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# How Much Will the Payroll Tax Cut Cost You?

 by Miranda Marquit Email   Print

A couple of years ago, in an effort to stimulate the economy, Congress passed a payroll tax cut. Even though the tax cut was set to expire at the end of last year, an extension means that the payroll tax cut is good through the end of 2012.

As the end of the year approaches, it is clear that the situation is about to come to a head. Hardly anyone is talking about the upcoming expiration of the payroll tax cut, which reduced the employee side of the FICA/Social Security tax to 4.2% from 6.2%. For many people, that didn’t make a huge difference in a paycheck. For example, someone making \$50,000 a year has been saving about \$1,000 a year. On average, that amounts to slightly more than \$19 per week.

Many workers probably don’t even realize that they are enjoying a tax break right now, and that means that it will come as something of a shock come 2013 when the paycheck is a little bit lower.

## Calculating What You Will Owe

You will want to be prepared for the changes in your paycheck. To determine what you will owe, you need to first figure out your gross pay. How much are you paid each year? Multiply that amount by 0.0420. That is how much you are paying right now. Then, multiply that amount by 0.0620. That is what you will pay starting in 2013.

If your gross pay is \$45,000 a year, your portion of the FICA/Social Security tax is \$1,890 a year. But, starting in 2013, if the payroll tax cut is allowed to expire, your portion will be \$2,790. That’s an increase of \$900 a year, or \$75 a month. (These calculations don’t take into account other taxes, or tax breaks you might have. It’s meant as a simple illustration.)

Realize, though, that FICA/Social Security is only taken on the first \$110,100 in 2012, but it will rise to the first \$113,700 in 2013. So, if you make \$115,000 a year, things are a little different. Not only are you dealing with an increase in what you pay, but you are also dealing with an increase in the amount of money that the money will be subject to FICA/Social Security. In this example, you are paying \$4,624.20 for the year, and next year that amount will jump to \$7,049.40 for the year, or an extra \$202.10 per month.

Suddenly, that amount seems a little more daunting. After all, \$75 might be a week’s worth of groceries for a family of three, or it might be a nice night out on the town. For the higher earner, that \$202.10 per month might also have a high impact on the monthly budget. Whatever that money means to you, you need to be ready to make  adjustments in order to deal with the new reality.

Basically, your options boil down to two possibilities:

1. Cut your spending: Look through your budget and identify costs that have crept up on you over the last couple of years. Reduce your spending so that you are back in line with your pre-tax-cut budget. Find the wants in your budget, and reduce your spending on them.
2. Make more money: Consider finding a way to make a little more money. You can pick up an extra shift or two each month at work, or start a side hustle in order to cover the shortfall (but don’t forget that you will have to pay taxes on the extra that you make, but what you make will still offset that).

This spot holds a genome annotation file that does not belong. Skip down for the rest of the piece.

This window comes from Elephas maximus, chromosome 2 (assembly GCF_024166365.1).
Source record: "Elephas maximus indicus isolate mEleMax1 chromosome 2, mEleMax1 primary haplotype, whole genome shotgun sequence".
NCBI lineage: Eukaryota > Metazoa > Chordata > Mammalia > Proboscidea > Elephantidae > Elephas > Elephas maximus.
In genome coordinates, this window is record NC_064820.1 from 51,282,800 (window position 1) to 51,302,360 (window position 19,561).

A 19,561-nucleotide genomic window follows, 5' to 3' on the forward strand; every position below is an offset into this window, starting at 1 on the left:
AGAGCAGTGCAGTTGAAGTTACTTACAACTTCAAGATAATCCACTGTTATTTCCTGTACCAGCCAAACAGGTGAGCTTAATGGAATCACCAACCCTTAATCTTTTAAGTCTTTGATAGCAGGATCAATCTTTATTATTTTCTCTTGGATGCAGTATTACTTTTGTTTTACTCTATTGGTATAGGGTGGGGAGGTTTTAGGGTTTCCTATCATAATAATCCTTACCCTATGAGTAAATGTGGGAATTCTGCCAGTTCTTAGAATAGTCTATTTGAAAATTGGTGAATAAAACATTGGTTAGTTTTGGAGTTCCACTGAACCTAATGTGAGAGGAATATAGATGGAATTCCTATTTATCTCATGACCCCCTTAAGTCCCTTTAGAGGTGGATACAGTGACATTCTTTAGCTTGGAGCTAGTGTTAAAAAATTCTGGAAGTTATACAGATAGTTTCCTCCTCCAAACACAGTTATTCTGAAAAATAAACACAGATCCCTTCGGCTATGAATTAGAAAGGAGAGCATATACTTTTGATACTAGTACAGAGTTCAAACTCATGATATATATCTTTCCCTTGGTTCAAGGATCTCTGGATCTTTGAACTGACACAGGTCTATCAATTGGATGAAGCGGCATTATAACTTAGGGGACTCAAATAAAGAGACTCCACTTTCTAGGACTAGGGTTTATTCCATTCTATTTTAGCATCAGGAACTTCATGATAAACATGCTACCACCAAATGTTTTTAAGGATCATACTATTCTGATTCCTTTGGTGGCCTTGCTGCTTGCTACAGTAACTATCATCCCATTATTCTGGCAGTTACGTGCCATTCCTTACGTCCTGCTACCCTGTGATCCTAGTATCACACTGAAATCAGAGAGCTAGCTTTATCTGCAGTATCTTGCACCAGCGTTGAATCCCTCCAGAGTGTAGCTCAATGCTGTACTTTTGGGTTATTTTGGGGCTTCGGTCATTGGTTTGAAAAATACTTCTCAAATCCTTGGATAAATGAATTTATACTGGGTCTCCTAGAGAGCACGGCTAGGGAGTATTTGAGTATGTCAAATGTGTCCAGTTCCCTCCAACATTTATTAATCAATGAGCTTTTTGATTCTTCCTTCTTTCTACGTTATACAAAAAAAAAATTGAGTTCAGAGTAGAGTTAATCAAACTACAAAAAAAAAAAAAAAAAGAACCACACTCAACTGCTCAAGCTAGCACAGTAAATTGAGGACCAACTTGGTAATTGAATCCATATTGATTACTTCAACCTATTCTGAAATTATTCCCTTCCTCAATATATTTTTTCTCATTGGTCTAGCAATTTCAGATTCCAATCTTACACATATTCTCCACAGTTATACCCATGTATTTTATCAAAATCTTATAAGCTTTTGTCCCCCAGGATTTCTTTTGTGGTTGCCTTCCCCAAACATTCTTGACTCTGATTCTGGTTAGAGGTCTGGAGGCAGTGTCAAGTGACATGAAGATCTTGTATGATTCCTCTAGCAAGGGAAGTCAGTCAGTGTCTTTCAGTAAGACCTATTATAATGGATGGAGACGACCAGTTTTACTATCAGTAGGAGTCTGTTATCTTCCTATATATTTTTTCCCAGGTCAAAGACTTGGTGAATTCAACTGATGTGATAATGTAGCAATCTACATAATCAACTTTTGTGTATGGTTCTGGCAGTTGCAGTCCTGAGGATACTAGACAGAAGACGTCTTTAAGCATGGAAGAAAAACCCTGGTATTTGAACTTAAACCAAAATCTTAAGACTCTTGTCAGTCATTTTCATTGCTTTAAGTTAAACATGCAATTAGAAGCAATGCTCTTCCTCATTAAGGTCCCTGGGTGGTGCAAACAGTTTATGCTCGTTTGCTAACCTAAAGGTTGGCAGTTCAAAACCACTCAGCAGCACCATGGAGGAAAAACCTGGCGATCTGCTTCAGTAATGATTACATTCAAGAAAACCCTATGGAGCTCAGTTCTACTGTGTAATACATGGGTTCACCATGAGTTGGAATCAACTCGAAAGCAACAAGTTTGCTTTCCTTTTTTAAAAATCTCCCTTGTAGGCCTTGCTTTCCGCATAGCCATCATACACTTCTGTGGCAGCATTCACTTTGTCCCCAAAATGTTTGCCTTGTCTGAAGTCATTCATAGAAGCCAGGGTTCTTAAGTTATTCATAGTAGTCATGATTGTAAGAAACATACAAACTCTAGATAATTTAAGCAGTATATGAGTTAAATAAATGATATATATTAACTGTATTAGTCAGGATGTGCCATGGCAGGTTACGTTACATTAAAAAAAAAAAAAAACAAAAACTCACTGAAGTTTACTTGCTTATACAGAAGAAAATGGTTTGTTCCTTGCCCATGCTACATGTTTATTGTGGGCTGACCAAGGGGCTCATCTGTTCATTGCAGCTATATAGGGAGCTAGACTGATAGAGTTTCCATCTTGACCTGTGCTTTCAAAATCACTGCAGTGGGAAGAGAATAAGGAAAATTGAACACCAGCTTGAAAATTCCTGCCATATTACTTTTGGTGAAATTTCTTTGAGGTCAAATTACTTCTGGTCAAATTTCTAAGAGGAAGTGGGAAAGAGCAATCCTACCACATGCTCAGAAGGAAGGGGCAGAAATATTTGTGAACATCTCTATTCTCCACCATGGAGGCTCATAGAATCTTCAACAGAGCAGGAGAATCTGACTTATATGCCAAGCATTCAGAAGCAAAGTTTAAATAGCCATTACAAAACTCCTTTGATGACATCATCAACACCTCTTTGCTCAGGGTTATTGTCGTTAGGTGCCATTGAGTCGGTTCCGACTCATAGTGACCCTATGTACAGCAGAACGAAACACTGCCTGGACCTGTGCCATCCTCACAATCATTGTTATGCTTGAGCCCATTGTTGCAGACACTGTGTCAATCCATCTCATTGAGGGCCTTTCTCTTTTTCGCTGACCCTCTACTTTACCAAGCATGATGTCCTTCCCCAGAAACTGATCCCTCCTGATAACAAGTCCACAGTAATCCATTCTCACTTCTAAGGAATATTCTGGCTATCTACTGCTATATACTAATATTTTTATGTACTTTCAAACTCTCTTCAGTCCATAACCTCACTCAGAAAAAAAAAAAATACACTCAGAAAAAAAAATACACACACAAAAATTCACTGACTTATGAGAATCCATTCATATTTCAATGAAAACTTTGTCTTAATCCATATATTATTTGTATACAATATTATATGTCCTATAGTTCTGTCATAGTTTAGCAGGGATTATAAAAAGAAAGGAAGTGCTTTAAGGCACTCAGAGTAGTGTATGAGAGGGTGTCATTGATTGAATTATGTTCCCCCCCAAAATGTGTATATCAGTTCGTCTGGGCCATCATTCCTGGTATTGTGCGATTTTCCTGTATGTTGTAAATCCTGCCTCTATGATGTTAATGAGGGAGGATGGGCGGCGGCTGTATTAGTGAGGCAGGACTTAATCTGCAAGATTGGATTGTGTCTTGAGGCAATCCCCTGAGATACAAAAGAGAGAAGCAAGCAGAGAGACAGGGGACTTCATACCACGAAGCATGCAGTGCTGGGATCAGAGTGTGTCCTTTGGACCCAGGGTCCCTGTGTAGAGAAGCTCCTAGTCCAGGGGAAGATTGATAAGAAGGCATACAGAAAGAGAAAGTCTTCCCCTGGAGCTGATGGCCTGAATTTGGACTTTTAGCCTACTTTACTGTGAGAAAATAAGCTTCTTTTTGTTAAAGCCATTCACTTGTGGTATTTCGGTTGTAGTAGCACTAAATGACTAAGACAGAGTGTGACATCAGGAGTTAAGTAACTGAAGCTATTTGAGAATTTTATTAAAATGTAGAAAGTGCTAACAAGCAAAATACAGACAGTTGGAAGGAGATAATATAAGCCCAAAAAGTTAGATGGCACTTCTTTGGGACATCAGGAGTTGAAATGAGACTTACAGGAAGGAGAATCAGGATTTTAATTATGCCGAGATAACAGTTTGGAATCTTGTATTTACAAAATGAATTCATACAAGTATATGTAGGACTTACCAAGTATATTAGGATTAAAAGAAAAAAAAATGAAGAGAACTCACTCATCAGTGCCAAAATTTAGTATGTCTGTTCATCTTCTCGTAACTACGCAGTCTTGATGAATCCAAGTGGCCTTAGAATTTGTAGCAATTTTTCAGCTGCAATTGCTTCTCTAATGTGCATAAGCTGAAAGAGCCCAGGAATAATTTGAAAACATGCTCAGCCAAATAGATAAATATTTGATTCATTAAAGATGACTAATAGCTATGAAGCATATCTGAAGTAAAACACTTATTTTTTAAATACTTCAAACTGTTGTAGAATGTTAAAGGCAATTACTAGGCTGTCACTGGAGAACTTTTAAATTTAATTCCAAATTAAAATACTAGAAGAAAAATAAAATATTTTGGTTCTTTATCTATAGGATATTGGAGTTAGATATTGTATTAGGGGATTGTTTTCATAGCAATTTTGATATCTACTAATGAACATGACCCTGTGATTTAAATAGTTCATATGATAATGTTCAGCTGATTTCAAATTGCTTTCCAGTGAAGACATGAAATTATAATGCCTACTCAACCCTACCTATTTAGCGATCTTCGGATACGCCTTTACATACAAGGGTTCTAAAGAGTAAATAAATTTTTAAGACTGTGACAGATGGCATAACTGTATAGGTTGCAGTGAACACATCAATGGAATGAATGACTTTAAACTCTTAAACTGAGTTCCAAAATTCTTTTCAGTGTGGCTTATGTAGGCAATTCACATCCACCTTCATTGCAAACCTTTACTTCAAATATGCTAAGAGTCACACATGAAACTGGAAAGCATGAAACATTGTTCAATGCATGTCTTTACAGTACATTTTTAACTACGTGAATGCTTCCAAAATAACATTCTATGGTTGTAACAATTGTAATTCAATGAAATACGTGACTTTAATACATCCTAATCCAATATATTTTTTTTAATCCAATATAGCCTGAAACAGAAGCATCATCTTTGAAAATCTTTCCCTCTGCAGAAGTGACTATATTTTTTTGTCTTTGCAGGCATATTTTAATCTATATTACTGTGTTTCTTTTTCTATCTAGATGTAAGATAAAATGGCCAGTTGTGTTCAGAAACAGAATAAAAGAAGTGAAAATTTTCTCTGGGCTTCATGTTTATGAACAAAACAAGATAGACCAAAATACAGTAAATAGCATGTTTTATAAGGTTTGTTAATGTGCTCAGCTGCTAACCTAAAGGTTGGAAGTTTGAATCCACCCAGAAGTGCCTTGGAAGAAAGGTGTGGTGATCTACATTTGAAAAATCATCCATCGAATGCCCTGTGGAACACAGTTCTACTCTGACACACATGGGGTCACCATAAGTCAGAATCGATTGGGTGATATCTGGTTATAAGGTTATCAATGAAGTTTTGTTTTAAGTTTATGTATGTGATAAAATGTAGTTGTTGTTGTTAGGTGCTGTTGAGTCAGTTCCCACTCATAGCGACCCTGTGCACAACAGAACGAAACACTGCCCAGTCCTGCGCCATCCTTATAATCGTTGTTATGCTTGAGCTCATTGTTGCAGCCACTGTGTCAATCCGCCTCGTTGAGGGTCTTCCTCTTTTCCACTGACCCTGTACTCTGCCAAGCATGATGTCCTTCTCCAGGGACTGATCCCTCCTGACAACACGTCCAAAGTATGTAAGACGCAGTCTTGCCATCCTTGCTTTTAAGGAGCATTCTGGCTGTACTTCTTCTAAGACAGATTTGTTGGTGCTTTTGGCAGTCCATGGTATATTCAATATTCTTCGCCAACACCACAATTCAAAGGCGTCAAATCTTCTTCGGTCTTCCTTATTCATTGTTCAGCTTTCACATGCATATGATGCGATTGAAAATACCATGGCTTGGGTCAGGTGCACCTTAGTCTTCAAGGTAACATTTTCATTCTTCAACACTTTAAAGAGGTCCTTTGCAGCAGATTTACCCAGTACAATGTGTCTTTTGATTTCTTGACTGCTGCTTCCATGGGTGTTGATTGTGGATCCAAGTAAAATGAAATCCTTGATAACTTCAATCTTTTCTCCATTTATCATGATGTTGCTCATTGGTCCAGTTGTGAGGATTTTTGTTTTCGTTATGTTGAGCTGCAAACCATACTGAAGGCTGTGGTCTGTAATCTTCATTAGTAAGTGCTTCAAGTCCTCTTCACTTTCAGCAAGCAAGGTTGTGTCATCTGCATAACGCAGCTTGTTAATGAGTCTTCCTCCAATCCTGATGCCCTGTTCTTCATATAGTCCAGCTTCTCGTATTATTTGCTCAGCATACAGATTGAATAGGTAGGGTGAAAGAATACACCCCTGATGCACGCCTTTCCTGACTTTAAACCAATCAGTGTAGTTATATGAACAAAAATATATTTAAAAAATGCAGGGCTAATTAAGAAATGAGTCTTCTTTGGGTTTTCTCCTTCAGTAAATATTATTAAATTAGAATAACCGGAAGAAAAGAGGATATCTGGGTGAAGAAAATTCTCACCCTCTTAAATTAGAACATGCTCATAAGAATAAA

Are you ready for the expiration of the payroll tax cut?

(Photo: dmmd303)

### 7 Responses to “How Much Will the Payroll Tax Cut Cost You?”

1. Lei Lani says:

This 2% reduction is in the employee’s withholding contribution to FICA (Federal Insurance Contributions Act) for payment into Social Security. I never understood how this reduction got passed in the first place. Hasn’t there been a lot of talk about how Social Security is underfunded to begin with? I agree with letting it either A) expire and go back to 6.2% withheld from employees or B) added to the employer’s portion. I would much rather have 2% taken out of my pay than risk companies having to pay more.
(I am the CFO of an small engineering firm, so I see it from both sides, employee and employer)

2. Rick says:

I’m neither the thriftiest nor the most dogmatic person around, but if \$200 will “have a high impact on the monthly budget” of someone making nearly \$10,000/mo, something’s wrong.

3. rick says:

We should pay that small percent into the system to ensure that social security stays solvent. If people are talking about it running out in several years, why would we cut our contributions to it? Hello!

• Jeff Joseph says:

4. flip says:

Im kinda glad im poor right now so I dont have to experience the horror of that.

5. Frotroz says:

I have little experience but I dont like that much amount of burden and it looks burden then liability to me.

6. Steph says:

First of all, then need to just cut our losses on social security and let it run out, or make plans to have it run out in a reasonable amount of time.

As for then new increase in taxes, that \$70 a month is going to make a HUGE impact on my budget. I’m lucky if I have that much left at the end of the month. Granted, I’m trying to aggressively pay down my student loans, but once the rest of them come out of grace in a few months, I’ll barely be able to afford the minimum payments. I don’t want to defer my loans, but it looks like that will be my only option at this point.

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